Downward Grog FAQs


This is the Downward Grog list of FAQs. It'll be updated whenever new questions crop up.

Why brewery yoga?

We are social beings so when we've finished a yoga class, we want to hang out with our friends. A lot of times, we go to yoga classes alone, however, so the fact that everyone's hanging out afterwards means that we make new friends.

Basically, we cut the commute between the yoga class and your social event. Think of it as an exercise in efficient time management!

Why do you sell tickets?

A lot of brewery yoga classes take cash donations on the day and that's cool, but we want to pay our instructors and pay our taxes, so a little bit of organization and we can do both of those things properly and easily.

Do you always do yoga in breweries?

Yes. We hold our classes in the taproom, among all the tanks and barrels and kegs. It's a real taproom yoga experience, and once you've done it a few times it does become less of a novelty but no less cool. We won't put you in a parking lot like some brewery yoga classes ;)

We also do rooftop yoga, which is not in a brewery but it is on top of one of the best-curated beer lists in Los Angeles at The Fields at LAFC.

How much are your classes?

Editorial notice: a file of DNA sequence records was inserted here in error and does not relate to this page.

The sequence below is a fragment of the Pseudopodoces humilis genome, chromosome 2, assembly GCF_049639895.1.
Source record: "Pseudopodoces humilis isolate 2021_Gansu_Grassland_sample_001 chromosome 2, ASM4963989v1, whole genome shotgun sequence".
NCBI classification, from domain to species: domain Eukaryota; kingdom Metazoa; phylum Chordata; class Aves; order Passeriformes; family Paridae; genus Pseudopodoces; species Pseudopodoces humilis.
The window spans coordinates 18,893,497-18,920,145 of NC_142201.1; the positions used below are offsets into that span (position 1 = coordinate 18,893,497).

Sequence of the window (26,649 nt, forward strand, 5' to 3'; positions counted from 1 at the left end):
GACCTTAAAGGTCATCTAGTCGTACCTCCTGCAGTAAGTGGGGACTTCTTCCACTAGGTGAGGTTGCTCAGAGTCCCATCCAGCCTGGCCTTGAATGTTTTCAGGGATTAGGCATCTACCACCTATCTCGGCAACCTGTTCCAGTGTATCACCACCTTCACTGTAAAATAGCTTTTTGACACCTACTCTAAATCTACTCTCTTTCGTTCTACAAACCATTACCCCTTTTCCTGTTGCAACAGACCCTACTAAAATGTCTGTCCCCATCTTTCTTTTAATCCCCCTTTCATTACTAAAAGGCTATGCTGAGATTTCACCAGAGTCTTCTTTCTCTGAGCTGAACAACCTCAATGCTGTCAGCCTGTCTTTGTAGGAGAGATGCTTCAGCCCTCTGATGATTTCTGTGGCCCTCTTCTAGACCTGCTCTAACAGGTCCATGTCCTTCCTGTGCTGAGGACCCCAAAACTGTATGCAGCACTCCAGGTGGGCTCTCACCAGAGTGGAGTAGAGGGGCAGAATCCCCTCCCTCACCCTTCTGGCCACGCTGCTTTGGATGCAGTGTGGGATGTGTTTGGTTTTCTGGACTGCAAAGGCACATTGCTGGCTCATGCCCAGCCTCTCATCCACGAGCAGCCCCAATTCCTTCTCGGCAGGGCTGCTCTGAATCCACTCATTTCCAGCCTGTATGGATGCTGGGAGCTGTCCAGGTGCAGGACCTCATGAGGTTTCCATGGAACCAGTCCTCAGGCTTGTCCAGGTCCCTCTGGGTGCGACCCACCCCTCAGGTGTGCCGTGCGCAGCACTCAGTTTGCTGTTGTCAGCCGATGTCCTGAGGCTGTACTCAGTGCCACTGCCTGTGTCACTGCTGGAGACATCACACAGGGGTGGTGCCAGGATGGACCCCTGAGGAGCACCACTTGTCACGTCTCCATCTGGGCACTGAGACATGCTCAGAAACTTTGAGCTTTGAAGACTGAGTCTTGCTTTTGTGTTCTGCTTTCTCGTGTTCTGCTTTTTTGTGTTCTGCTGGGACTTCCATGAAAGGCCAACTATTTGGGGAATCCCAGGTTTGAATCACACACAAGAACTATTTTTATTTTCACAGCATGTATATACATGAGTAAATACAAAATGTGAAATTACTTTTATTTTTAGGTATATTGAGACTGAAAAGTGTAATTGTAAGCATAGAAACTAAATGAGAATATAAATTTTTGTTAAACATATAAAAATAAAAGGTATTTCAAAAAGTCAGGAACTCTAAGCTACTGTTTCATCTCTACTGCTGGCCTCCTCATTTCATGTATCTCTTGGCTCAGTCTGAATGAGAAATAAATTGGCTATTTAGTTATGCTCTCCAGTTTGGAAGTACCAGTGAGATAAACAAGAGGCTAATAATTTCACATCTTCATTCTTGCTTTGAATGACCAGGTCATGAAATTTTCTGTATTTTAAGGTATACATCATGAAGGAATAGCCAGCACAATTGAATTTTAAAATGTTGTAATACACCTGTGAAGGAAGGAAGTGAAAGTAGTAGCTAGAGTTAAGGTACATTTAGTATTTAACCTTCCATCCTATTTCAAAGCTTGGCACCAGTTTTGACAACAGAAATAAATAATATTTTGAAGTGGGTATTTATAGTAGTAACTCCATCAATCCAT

You will never pay over $15 for one of our regular classes. Early Bird tickets are $12 and are available up to 72 hrs before the class begins (subject to availability). We offer discounts to those on our mailing list and ticket bundles or group bookings can get the price as low as $10 a ticket.

What is Black Metal Yoga?

Read all about Black Metal Brewery Yoga in this blog.

Can I get a refund?

We keep the prices low in exchange for low hassle from you, so we don’t offer refunds. It’s the same as other sports or entertainment events, for instance. However, like plane tickets, we will do our best to move you to an alternative event for a nominal change fee. We don’t want to build that in to the price for the many to accommodate the few.

What is “Grog”?



  1. spirits (originally rum) mixed with water.

      alcoholic drink, especially beer.

    • crushed unglazed pottery or brick used as an additive in plaster or clay.

mid 18th century: said to be from Old Grog, the reputed nickname (because of his grogram cloak) of Admiral Vernon (1684–1757), who in 1740 first ordered diluted (instead of neat) rum to be served out to sailors.